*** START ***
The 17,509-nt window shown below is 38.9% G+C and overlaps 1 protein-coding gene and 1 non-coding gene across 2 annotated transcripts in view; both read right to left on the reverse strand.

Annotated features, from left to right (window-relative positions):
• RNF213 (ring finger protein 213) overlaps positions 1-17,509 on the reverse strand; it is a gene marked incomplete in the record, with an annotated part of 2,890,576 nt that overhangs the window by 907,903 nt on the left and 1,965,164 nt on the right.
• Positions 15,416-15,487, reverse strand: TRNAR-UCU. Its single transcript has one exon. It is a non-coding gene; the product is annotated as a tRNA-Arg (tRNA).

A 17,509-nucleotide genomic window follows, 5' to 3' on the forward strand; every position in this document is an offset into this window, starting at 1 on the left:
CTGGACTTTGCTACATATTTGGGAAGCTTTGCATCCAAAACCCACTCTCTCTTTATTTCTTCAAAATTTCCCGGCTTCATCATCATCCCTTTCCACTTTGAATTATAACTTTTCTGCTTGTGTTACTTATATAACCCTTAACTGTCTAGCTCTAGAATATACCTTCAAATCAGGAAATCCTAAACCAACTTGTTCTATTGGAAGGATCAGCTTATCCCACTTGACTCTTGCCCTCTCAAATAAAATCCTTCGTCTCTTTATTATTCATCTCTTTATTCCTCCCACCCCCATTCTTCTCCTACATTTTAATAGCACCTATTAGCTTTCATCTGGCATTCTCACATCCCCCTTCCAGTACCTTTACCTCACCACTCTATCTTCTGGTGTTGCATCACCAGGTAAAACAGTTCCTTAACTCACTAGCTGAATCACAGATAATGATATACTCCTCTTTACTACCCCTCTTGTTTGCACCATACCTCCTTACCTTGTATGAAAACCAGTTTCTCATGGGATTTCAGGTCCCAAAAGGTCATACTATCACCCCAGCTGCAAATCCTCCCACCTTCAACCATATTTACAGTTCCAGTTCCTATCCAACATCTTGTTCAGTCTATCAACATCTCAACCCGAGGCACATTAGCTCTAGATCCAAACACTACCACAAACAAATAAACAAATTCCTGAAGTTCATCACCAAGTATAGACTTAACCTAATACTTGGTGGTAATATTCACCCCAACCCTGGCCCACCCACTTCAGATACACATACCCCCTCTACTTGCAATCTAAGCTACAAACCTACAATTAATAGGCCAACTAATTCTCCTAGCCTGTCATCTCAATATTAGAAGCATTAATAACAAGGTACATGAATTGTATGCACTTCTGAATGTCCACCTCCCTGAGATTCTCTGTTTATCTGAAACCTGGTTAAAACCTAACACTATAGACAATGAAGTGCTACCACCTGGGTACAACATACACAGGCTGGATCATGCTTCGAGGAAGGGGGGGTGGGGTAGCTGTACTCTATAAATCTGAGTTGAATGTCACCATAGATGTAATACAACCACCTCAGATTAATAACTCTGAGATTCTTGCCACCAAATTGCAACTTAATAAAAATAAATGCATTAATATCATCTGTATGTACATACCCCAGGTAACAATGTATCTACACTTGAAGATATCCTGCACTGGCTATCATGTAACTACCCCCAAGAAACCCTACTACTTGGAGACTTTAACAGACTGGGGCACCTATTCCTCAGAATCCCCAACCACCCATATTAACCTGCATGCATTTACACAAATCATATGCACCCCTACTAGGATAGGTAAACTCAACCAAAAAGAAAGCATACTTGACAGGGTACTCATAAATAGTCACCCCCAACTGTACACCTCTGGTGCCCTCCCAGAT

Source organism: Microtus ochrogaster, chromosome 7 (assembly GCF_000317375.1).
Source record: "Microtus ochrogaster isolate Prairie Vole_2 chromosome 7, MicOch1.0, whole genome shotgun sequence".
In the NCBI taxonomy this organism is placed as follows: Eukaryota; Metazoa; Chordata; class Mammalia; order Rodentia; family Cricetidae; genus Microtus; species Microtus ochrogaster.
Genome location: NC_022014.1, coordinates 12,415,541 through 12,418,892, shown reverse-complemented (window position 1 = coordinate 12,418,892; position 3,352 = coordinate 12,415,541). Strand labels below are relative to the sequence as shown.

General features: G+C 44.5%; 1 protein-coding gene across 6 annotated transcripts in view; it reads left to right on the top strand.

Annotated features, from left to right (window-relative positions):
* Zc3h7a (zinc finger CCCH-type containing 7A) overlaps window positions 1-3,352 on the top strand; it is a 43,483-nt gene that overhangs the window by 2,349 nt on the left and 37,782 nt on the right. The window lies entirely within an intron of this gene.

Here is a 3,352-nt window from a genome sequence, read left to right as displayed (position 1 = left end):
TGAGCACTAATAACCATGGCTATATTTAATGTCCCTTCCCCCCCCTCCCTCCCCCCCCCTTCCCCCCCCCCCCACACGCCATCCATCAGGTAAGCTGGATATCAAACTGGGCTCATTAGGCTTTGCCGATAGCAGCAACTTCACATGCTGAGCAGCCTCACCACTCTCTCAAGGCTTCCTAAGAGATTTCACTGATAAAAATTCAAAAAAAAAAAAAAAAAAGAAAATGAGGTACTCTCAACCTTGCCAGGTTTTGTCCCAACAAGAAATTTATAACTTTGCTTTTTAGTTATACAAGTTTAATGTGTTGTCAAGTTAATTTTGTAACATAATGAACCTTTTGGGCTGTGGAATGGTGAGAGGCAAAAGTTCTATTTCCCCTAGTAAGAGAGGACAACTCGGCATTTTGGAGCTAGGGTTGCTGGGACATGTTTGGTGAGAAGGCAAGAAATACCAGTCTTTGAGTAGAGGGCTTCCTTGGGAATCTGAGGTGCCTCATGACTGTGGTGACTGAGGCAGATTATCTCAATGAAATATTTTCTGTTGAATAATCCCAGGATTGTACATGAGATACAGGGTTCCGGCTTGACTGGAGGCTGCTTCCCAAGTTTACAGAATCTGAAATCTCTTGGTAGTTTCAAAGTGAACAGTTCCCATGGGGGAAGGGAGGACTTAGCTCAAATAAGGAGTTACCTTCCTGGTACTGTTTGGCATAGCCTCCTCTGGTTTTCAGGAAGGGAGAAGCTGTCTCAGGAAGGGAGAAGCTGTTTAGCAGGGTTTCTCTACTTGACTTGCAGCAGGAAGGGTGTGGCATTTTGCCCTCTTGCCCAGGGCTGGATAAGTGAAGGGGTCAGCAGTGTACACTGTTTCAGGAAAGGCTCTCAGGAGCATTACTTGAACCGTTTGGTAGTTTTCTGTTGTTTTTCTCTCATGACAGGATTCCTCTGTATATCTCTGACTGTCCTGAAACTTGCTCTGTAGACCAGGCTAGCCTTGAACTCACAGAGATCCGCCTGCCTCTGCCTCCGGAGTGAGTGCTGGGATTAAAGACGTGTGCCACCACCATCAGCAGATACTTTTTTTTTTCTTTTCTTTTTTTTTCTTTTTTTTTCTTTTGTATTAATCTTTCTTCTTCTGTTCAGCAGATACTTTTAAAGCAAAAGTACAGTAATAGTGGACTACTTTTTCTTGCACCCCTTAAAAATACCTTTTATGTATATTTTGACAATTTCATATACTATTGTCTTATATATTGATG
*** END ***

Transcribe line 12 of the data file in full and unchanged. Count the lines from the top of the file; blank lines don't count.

Annotated features, from left to right (window-relative positions):